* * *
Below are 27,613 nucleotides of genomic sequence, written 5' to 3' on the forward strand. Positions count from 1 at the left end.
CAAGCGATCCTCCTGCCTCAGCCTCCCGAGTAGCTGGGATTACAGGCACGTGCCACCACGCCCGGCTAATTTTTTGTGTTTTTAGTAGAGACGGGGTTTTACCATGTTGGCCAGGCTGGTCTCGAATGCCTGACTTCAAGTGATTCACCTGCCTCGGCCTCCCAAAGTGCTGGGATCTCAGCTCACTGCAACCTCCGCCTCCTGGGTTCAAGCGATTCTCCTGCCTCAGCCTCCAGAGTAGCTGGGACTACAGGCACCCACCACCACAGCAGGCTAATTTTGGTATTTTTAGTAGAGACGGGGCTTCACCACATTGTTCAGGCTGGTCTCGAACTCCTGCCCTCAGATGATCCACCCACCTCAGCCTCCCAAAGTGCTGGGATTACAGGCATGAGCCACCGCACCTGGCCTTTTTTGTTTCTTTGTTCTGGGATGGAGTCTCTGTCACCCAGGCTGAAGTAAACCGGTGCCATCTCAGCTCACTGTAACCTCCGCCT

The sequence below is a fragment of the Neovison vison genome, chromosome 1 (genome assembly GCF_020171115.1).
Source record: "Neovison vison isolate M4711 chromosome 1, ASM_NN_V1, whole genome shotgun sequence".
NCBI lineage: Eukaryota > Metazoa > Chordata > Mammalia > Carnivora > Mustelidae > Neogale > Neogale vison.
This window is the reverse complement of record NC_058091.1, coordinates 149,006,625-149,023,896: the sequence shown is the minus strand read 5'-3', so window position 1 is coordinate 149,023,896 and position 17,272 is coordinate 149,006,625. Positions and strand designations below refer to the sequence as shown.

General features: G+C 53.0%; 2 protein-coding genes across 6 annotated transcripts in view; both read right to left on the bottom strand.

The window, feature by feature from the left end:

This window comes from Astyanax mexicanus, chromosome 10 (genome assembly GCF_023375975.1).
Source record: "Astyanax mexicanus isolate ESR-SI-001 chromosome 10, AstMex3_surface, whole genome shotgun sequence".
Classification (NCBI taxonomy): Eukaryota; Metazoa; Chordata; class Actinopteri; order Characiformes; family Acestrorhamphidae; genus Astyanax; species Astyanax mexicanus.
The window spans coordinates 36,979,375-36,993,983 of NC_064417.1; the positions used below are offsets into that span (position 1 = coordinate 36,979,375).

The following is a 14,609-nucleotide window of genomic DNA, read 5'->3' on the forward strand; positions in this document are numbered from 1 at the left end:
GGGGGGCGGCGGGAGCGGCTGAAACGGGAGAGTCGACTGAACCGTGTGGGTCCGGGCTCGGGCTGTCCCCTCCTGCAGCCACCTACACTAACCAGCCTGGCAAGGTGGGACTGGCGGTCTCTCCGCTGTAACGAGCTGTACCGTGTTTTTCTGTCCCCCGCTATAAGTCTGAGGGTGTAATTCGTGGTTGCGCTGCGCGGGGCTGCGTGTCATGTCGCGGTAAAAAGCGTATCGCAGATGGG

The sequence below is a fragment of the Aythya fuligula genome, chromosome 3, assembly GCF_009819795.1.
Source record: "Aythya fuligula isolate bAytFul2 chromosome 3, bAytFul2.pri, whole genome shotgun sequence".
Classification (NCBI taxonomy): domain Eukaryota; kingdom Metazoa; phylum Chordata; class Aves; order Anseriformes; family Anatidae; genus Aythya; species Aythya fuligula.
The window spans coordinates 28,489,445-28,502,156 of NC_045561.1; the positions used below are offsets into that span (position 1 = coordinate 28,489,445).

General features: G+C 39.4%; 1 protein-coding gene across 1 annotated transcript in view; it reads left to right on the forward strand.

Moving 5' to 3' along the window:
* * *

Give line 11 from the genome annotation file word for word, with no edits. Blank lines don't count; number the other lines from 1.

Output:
Classification (NCBI taxonomy): Eukaryota; Metazoa; Chordata; class Actinopteri; order Characiformes; family Acestrorhamphidae; genus Astyanax; species Astyanax mexicanus.